Good product design: The 10 principles of Dieter Rams

While I was in San Francisco this week, I got a chance to do something I've been meaning to do for years -- visit SFMOMA, the Museum of Modern of Art. The building itself is striking from both inside and out and there's plenty to see in the permanent collections (the photography on the third floor was my favorite), but the thing that drew me there on this trip was the current exhibition Less and More: The Design Ethos of Dieter Rams.

The San Francisco Museum of Modern Art. | Photo: Jason Hiner

The San Francisco Museum of Modern Art. | Photo: Jason Hiner

As you may have heard, the industrial design of Rams (right, photo credit: Dieter Rams) at Braun since the 1960s had a major impact Steve Jobs, Jonathan Ive, and the minimalist, functional design of many Apple products. Seeing many of Rams's original Braun designs -- from stereos to kitchen appliances to calculators -- and reading his quotes throughout the exhibit about the discipline used to create great products is inspiring stuff.  

The best part was a visual display of Rams's 10 principles of "good design," which was paired with an exhibit of modern products that his principles have influenced, including the iPhone 4 and the MacBook Air. Here is the exhibit's list of the Rams principles along with his explanation of each one:

1. Good Design Is Innovative— The possibilities for innovation are not, by any means, exhausted. Technological development is always offering new opportunities for innovative design. But innovative design always develops in tandem with innovative technology, and can never be an end in itself.

2. Good Design Makes a Product Useful—A product is bought to be used. It has to satisfy certain criteria, not only functional but also psychological and aesthetic. Good design emphasizes the usefulness of a product while disregarding anything that could possibly detract from it.

3. Good Design Is Aesthetic—The aesthetic quality of a product is integral to its usefulness because products are used every day and have an effect on people and their well-being. Only well-executed objects can be beautiful.

4. Good Design MakesA Product Understandable—It clarifies the product's structure. Better still, it can make the product clearly express its function by making use of the user's intuition. At best, it is self-explanatory.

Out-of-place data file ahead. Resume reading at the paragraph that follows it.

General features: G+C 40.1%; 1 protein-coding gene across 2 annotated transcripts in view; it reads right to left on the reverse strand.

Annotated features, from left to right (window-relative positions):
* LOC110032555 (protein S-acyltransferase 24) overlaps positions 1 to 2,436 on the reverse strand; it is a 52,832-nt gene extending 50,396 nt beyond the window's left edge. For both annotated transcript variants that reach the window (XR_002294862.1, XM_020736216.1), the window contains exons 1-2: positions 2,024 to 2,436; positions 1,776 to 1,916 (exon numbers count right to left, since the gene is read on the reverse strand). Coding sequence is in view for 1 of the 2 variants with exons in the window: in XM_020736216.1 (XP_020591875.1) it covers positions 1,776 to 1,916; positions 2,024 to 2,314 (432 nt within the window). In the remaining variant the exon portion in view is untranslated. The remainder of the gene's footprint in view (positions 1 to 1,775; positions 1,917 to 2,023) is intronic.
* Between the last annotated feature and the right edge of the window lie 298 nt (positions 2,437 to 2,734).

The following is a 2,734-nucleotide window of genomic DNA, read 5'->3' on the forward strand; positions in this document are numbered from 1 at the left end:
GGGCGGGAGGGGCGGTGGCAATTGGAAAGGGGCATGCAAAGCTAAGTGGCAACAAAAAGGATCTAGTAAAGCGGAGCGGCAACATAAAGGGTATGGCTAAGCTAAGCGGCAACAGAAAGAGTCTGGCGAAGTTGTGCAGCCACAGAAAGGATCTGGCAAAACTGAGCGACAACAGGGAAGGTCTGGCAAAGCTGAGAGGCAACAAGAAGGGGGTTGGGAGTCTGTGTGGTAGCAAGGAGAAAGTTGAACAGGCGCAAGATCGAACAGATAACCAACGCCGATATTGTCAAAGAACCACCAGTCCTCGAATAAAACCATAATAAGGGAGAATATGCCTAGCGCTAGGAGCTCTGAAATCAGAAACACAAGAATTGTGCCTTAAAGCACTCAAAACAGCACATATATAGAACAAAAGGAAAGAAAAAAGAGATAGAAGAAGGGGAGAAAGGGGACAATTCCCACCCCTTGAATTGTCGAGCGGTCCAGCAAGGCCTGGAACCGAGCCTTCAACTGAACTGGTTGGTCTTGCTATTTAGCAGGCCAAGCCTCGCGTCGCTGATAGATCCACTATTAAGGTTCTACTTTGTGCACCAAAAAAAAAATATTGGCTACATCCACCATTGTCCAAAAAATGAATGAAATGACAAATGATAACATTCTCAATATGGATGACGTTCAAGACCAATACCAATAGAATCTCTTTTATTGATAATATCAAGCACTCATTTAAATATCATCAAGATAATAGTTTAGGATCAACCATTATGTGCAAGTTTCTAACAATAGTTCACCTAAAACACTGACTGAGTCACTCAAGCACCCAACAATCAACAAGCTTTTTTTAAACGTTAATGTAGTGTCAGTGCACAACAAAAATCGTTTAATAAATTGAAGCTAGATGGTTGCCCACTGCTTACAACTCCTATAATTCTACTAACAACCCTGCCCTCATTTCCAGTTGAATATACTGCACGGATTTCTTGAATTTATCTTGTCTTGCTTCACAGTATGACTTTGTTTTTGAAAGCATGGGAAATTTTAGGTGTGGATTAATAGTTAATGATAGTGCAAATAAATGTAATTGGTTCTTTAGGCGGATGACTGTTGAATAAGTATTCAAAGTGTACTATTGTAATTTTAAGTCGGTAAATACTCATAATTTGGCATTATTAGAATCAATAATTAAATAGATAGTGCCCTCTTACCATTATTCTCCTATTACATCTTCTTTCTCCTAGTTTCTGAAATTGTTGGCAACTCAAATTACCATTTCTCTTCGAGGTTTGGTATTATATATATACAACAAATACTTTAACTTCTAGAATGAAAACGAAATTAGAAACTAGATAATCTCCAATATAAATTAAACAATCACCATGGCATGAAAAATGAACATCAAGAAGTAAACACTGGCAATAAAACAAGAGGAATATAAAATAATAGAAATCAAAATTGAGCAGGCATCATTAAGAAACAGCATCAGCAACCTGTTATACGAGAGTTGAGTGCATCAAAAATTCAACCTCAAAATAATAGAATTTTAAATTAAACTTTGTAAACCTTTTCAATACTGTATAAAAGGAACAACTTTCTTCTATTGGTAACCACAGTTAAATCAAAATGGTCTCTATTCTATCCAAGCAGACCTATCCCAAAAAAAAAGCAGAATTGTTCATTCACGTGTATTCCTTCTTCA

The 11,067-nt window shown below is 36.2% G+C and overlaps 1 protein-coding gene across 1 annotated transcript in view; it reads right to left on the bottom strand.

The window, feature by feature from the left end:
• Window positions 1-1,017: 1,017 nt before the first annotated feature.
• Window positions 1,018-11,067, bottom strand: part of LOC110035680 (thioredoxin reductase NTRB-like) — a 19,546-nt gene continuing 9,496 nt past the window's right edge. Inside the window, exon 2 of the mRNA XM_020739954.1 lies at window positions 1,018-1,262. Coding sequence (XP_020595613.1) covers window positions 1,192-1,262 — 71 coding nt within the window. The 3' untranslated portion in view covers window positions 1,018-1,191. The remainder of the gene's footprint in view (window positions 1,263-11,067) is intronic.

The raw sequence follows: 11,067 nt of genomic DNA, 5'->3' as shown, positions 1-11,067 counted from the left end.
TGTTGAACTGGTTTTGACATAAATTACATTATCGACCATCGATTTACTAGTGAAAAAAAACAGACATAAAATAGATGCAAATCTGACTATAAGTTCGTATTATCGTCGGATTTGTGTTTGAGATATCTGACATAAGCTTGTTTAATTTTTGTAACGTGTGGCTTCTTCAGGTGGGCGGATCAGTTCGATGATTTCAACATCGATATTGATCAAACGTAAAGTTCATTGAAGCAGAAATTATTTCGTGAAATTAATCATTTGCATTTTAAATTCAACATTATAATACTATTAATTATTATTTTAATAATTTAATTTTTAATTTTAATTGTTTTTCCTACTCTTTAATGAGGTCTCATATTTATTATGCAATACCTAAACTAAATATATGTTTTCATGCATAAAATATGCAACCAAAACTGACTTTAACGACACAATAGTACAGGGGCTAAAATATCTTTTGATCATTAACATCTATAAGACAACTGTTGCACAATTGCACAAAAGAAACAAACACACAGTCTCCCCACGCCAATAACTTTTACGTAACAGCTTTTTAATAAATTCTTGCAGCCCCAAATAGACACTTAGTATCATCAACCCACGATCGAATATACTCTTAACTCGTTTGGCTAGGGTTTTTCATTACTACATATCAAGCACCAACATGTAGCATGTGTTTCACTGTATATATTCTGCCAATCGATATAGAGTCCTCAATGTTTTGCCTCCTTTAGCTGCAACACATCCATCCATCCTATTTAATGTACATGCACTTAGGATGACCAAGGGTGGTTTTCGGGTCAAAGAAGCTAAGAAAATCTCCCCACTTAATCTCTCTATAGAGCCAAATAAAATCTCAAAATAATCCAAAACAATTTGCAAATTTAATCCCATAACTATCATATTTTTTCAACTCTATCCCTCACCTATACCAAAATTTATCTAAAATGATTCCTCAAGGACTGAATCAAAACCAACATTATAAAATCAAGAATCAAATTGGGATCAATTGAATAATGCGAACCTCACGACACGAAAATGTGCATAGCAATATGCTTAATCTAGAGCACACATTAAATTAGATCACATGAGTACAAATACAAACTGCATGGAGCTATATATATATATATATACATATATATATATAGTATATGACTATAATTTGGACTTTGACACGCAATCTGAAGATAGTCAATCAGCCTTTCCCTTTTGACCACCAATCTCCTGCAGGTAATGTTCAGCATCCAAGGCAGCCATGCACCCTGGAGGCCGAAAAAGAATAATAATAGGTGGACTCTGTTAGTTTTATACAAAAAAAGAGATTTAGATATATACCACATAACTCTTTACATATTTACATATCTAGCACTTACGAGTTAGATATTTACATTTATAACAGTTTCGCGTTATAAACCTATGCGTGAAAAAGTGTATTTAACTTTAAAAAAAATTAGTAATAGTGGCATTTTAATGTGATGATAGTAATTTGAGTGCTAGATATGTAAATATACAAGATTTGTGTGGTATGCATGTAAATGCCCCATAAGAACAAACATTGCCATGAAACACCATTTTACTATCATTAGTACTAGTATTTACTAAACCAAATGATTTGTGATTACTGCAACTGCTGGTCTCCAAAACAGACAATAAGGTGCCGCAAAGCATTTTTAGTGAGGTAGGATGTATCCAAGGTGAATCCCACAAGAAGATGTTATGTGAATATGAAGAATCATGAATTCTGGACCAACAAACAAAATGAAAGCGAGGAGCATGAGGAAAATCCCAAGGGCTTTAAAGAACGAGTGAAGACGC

5. Good Design Is Unobtrusive— Products fulfilling a purpose are like tools. They are neither decorative objects nor works of art. Their design should therefore be both neutral and restrained, to leave room for the user's self-expression.

6. Good Design Is Honest— It does not make a product more innovative, powerful or valuable than it really is. It does not attempt to manipulate the consumer with promises that cannot be kept

7. Good Design Is Long-lasting— It avoids being fashionable and therefore never appears antiquated. Unlike fashionable design, it lasts many years – even in today's throwaway society.

8. Good Design Is Thorough Down to the Last Detail—Nothing must be arbitrary or left to chance. Care and accuracy in the design process show respect towards the consumer.

9. Good Design Is Environmentally Friendly— Design makes an important contribution to the preservation of the environment. It conserves resources and minimises physical and visual pollution throughout the lifecycle of the product.

10. Good Design Is as Little Design as Possible—Less, but better – because it concentrates on the essential aspects, and the products are not burdened with non-essentials. Back to purity, back to simplicity.

I'd highly recommend the Rams exhibit at SFMOMA. I took advantage of the fact that museum admission is half-price on Thursday evening, the one night of the week that it's open late (until 8:45PM).

If you're interested in another important influence on the career on Steve Jobs, take a look at the New York Times article "The Man Who Inspired Jobs," which looks at how Polaroid's Edwin Land had a big impact on the Apple co-founder.